Porto San Lovely.
Porto San Giorgio is full of perfectly lovely people who have no idea how to get to Monsampietro Morico, which is unfortunate as it was exactly where I needed to go. After stopping for a bit of pizza and a beer I asked the owner/chef/waiter how to get the bus station. He and his wife explained it’s being rebuilt but if I went back towards the train station then I would find a row of bus stops.
I went there and waited when suddenly a man appeared who told me to go fifty metres the other way as the buses weren’t running to where I was standing. I then asked every bus driver if they were going that way and they all said no, they were going somewhere else. Then I went to the train station but the lady there sent me to ask a man in a newspaper shop who didn’t know so he phoned a friend. No one knew I kept pestering bus drivers as I thought there must be a way. A persistent little snail, itching for a taste of lettuce.
Eventually one driver told me that if I go to Fermo, then there is a bus which goes from there to Monsampietro Morico. I checked this with the Fermo driver and he and a chap who was helping out on the bus took me, first I had to go and buy a ticket from the newspaper man who tried to call his friend again but I explained it was fine, I just needed a ticket as the bus was about to leave. He called his friend anyway and then sold me the ticket.
Once on the bus, the driver, the second bus man and I established that I really did know very little Italian to the amusement of a teenage girl who was sat at the front of the bus listening to the very strange mix of Italian, Spanish and English in which we were communicating. Well, when he had made all of his stops and his friend had left, the driver drove me to a separate bus stop outside of the town and told me the bus would come at six but there were a few so I had to ask every driver. By then it was 1630 so I thanked him very much for quite literally going the extra mile and went to buy a ticket.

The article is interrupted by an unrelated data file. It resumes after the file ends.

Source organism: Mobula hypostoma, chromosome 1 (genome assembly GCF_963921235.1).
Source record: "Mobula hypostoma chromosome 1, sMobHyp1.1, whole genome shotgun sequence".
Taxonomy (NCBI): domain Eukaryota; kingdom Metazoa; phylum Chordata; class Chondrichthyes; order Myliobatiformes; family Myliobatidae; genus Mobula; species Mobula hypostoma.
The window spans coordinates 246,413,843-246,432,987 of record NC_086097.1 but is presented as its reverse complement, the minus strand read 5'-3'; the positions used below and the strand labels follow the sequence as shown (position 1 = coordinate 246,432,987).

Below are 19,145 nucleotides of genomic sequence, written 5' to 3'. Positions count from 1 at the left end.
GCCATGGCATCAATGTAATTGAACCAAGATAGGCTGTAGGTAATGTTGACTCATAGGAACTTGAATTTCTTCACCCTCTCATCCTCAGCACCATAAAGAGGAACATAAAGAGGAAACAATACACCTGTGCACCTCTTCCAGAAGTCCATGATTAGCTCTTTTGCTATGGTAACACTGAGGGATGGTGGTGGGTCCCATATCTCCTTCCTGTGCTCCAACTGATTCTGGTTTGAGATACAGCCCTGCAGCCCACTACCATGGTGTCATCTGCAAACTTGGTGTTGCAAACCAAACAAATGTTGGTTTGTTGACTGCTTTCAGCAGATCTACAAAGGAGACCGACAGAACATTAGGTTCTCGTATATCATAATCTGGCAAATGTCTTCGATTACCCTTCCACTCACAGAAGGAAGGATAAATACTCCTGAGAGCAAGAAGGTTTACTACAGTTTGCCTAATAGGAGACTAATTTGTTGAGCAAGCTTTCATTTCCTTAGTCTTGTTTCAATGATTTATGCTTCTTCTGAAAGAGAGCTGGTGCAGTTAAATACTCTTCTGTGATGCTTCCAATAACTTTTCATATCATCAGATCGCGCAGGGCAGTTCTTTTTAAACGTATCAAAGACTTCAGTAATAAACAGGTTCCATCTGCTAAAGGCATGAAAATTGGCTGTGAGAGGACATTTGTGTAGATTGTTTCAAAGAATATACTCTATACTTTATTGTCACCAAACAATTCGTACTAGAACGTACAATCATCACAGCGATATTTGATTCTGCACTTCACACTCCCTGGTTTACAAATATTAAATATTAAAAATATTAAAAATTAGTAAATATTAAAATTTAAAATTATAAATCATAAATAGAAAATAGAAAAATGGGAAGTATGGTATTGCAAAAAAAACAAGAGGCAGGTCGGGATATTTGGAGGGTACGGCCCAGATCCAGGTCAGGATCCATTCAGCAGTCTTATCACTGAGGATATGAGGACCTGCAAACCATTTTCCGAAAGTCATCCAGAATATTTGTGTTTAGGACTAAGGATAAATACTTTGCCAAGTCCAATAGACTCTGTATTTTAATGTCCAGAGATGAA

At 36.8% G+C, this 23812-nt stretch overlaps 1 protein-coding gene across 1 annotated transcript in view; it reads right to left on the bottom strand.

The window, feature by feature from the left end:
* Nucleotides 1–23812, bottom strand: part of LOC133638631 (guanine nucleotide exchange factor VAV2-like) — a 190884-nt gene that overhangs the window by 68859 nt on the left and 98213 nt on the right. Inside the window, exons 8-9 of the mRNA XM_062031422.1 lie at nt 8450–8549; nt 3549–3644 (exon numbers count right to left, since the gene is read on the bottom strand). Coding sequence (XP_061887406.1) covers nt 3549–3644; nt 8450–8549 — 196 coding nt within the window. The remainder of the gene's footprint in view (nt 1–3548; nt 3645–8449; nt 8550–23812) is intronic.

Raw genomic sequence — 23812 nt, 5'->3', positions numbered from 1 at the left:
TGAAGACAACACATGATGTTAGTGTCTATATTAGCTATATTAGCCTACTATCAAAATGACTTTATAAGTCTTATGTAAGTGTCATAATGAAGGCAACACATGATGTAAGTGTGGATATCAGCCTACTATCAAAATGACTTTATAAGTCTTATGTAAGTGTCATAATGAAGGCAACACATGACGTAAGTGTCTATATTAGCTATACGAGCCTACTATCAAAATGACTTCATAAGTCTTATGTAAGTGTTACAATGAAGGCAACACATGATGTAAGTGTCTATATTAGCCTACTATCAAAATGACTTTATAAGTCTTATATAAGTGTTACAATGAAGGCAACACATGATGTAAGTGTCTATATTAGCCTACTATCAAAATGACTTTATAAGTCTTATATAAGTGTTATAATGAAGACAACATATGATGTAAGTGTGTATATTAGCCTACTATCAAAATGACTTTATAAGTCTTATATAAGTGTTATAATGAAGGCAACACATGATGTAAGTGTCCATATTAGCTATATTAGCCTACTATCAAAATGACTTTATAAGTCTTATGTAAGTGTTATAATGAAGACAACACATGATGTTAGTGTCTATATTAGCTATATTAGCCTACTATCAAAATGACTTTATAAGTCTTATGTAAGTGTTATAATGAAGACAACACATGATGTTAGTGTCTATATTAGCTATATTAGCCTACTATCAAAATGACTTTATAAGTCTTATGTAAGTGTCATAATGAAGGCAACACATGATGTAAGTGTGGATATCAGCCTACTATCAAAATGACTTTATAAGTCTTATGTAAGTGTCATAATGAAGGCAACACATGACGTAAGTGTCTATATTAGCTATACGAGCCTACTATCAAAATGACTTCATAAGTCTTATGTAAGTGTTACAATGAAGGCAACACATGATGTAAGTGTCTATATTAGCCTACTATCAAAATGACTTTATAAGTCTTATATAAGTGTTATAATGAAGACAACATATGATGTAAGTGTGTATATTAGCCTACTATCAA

So the sweaty, hunchback, snail made his way towards what looked like civilisation. I asked the first person I found and asked for directions in very broken Italian. She politely stopped herself from laughing then told me. She only had to explain three times so I thought ‘great, my Italian must be improving’. I asked how long it took to get there and she said what I hoped to be five minutes and not fifteen or fifty. I found it in five.
I asked the lady in the shop for a ticket and she said the price in English so the people of Fermo were giving me very mixed messages about my Italian. I got the ticket and returned to the bus stop on top of the hill and killed an hour by playing the guitar.
The buses started arriving and they were largely filled with teenagers who I supposed were commuting to Fermo for school or wherever it is that children go. I followed the instructions and asked every bus driver. One man said yes and let me put my big rucksack beneath the coach. I thanked him very much.